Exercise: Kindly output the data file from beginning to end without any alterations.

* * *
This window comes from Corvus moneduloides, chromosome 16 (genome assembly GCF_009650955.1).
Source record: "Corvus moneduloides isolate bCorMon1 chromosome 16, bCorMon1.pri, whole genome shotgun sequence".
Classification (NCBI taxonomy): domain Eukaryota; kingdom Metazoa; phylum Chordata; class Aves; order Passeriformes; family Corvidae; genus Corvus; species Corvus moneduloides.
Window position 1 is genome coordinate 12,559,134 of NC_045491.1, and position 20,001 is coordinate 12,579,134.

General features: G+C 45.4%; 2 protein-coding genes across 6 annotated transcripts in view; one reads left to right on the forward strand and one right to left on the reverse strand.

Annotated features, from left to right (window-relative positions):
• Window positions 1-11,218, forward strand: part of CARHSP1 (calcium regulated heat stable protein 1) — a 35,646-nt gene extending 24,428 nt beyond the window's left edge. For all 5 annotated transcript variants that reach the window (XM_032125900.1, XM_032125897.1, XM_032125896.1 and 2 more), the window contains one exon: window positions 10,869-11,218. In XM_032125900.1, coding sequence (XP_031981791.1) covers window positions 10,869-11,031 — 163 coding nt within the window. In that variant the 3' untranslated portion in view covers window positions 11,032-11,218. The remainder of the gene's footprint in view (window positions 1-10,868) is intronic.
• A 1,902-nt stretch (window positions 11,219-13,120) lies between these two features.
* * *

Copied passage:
This window comes from Corvus moneduloides, chromosome 16 (genome assembly GCF_009650955.1).
Source record: "Corvus moneduloides isolate bCorMon1 chromosome 16, bCorMon1.pri, whole genome shotgun sequence".
Classification (NCBI taxonomy): domain Eukaryota; kingdom Metazoa; phylum Chordata; class Aves; order Passeriformes; family Corvidae; genus Corvus; species Corvus moneduloides.
Window position 1 is genome coordinate 12,559,134 of NC_045491.1, and position 20,001 is coordinate 12,579,134.

General features: G+C 45.4%; 2 protein-coding genes across 6 annotated transcripts in view; one reads left to right on the forward strand and one right to left on the reverse strand.

Annotated features, from left to right (window-relative positions):
• Window positions 1-11,218, forward strand: part of CARHSP1 (calcium regulated heat stable protein 1) — a 35,646-nt gene extending 24,428 nt beyond the window's left edge. For all 5 annotated transcript variants that reach the window (XM_032125900.1, XM_032125897.1, XM_032125896.1 and 2 more), the window contains one exon: window positions 10,869-11,218. In XM_032125900.1, coding sequence (XP_031981791.1) covers window positions 10,869-11,031 — 163 coding nt within the window. In that variant the 3' untranslated portion in view covers window positions 11,032-11,218. The remainder of the gene's footprint in view (window positions 1-10,868) is intronic.
• A 1,902-nt stretch (window positions 11,219-13,120) lies between these two features.